posted by CAA — Jun 07, 2018
CAA’s Committee on Women in the Arts selects the best in feminist art and scholarship to share with CAA members on a monthly basis. See the picks for June below.
June 6–September 9, 2018
Exercisplan 4, 111 49
This retrospective exhibition brings together the large-scale film, sculpture, and sound installations created by Nathalie Djurberg and her frequent collaborator, the composer and musician Hans Berg. Djurberg’s work—by turns comical and horrifying—demands close attention: power is exchanged unevenly, humans (and animals) preen, beat, and eat one another. In this situation a feminist politics may be difficult to discern, but it is there. At the heart of Djurberg’s endeavors is the uncompromising questioning of systemic power structures—whether that be religion, the state, or gender hegemony. In The Parade (2011), Djurberg populates five synced videos with birds who flock, fight, and mate; meanwhile, on the ground, dozens of free-standing bird sculptures are lined up in a procession that recalls both biblical fable and ritualistic pageantry.
New work will accompany this presentation, and it marks the first major exhibition for the artists, who were both born in Sweden.
200 Eastern Parkway
Brooklyn, NY 11238
Access to the afterlife in the Egyptian ancient world was limited to those believed to have reproductive capacities—and astonishingly this trait was assigned solely to men. It was believed that men gestated a fetus and then, through sex, transferred it to a woman’s womb. When women died, they were depicted with male traits (red skin), and had protective spells (meant for men) incanted above their corpse and written on their coffins. This exhibition explores these gender transformative practices and more, through the choice of twenty-seven objects from the museum’s collections. As Kathlyn M. Cooney related in a recent lecture associated with the exhibition, it is not enough to consider how one of the most “totalitarian” societies treated gender and sexual difference, but to also reflect on how Egyptology is methodologically wrestling with a similar set of concerns: “Feminism in Egyptology is a strange thing, because women are encroaching to take over the field. Females are on the forefront […] What I find is often missing […] is we look for the women who had power and highlight them, in a way to make ourselves feel better about women not having power, without asking the question, more systematically, why are women excluded from power so regularly and what are the mechanisms in place?”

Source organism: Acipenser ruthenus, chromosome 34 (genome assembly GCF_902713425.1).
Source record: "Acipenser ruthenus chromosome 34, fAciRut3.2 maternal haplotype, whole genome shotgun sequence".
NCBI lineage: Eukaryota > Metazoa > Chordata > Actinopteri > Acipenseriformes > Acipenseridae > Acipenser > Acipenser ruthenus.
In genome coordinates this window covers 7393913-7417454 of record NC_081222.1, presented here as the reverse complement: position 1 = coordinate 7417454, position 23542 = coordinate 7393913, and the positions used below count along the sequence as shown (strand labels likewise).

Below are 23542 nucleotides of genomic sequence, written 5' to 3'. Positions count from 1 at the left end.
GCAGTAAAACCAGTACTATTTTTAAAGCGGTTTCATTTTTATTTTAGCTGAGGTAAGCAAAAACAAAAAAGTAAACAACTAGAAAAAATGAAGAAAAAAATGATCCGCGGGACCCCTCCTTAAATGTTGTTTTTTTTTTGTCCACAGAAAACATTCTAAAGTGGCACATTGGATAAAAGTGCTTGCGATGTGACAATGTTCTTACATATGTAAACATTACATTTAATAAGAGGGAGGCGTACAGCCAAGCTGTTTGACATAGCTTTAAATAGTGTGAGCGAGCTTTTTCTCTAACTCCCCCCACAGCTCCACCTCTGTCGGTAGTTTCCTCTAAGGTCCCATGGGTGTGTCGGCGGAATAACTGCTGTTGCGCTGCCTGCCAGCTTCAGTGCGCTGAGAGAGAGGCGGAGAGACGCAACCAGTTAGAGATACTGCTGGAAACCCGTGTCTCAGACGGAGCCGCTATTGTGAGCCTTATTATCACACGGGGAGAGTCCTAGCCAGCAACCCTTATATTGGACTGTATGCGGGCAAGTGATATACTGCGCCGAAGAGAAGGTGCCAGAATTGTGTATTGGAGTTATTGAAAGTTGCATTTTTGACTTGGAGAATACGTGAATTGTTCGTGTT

April 28—July 15, 2018
MoCA Pacific Design Center
8687 Melrose Avenue
West Hollywood, CA 90069
The centerpiece of this exhibition is the reinstallation of Barbara Bloom’s The Reign of Narcissism (1988-89), a faux period room decorated all over with the artist’s likeness. But for Bloom this was not an entrée to self-aggrandizement, but a way to work through what Mieke Bal has termed “biographism” alongside the meaning, content, and politics of design. Three tombstones, set comically in a glass vitrine, memorialize the artist before she’s dead, and chairs are upholstered with designs derived from the Bloom’s dental X-rays.
Supporting the themes of the installation (which, is also about the politics of museological display), are works by Andrea Fraser and Louise Lawler. Fraser’s Little Frank and His Carp, finds the artist sensually humping the walls of the Guggenheim Bilbao’s atrium, a response to a sycophantic audio guide. Photos by Lawler highlight the conflation of the aesthetics, display, and markets of art.
April 9– July 22, 2018
The Museum of Modern Art
11 W 53rd St
New York, NY 10019
Adrian Piper’s (b. 1948) first museum retrospective in the US in a decade, and the first living artist’s show to occupy MoMA’s entire sixth floor, Adrian Piper: A Synthesis of Intuitions, 1965-2016 is a timely and moving feat for a female artist of color, even though of Piper’s caliber.
Bringing together over 290 works, including drawings, paintings, photographs, mutlimedia intallations, videos and performances, it offers a powerful and exhaustive exploration of Piper’s multifaceted contribution to contemporary art, illuminating the nuances of her Conceptualism and the intricacies of her combined critique of sexism, racism and xenophobia.